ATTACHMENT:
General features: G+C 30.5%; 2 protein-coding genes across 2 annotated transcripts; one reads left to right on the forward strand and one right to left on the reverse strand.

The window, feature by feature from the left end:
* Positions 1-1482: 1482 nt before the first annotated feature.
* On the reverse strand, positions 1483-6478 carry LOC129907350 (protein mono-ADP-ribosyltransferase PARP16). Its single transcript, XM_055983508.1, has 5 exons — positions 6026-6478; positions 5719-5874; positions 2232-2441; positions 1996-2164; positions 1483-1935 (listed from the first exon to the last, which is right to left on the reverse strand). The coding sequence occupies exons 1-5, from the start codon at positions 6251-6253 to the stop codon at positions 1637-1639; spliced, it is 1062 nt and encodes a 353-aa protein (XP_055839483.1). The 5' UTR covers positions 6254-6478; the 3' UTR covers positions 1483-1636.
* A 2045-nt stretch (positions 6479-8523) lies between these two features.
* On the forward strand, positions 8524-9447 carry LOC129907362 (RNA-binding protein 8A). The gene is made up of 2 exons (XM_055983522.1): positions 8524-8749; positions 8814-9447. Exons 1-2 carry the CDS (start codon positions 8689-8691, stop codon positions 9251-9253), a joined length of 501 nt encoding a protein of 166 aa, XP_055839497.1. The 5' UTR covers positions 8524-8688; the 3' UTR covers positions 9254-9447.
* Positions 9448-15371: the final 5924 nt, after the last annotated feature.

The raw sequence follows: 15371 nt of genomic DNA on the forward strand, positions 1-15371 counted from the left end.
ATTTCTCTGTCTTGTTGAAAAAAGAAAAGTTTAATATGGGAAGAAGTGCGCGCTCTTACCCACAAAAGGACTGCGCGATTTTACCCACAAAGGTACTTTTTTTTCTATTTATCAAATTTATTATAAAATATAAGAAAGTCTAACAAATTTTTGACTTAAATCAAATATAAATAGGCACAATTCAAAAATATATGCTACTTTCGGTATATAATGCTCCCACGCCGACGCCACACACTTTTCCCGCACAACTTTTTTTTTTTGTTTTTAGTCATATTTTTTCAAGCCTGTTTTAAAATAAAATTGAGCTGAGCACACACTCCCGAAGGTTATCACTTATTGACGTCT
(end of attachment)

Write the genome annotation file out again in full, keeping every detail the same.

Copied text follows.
General features: G+C 30.5%; 2 protein-coding genes across 2 annotated transcripts; one reads left to right on the forward strand and one right to left on the reverse strand.

The window, feature by feature from the left end:
* Positions 1-1482: 1482 nt before the first annotated feature.
* On the reverse strand, positions 1483-6478 carry LOC129907350 (protein mono-ADP-ribosyltransferase PARP16). Its single transcript, XM_055983508.1, has 5 exons — positions 6026-6478; positions 5719-5874; positions 2232-2441; positions 1996-2164; positions 1483-1935 (listed from the first exon to the last, which is right to left on the reverse strand). The coding sequence occupies exons 1-5, from the start codon at positions 6251-6253 to the stop codon at positions 1637-1639; spliced, it is 1062 nt and encodes a 353-aa protein (XP_055839483.1). The 5' UTR covers positions 6254-6478; the 3' UTR covers positions 1483-1636.
* A 2045-nt stretch (positions 6479-8523) lies between these two features.
* On the forward strand, positions 8524-9447 carry LOC129907362 (RNA-binding protein 8A). The gene is made up of 2 exons (XM_055983522.1): positions 8524-8749; positions 8814-9447. Exons 1-2 carry the CDS (start codon positions 8689-8691, stop codon positions 9251-9253), a joined length of 501 nt encoding a protein of 166 aa, XP_055839497.1. The 5' UTR covers positions 8524-8688; the 3' UTR covers positions 9254-9447.
* Positions 9448-15371: the final 5924 nt, after the last annotated feature.

The raw sequence follows: 15371 nt of genomic DNA on the forward strand, positions 1-15371 counted from the left end.
ATTTCTCTGTCTTGTTGAAAAAAGAAAAGTTTAATATGGGAAGAAGTGCGCGCTCTTACCCACAAAAGGACTGCGCGATTTTACCCACAAAGGTACTTTTTTTTCTATTTATCAAATTTATTATAAAATATAAGAAAGTCTAACAAATTTTTGACTTAAATCAAATATAAATAGGCACAATTCAAAAATATATGCTACTTTCGGTATATAATGCTCCCACGCCGACGCCACACACTTTTCCCGCACAACTTTTTTTTTTTGTTTTTAGTCATATTTTTTCAAGCCTGTTTTAAAATAAAATTGAGCTGAGCACACACTCCCGAAGGTTATCACTTATTGACGTCT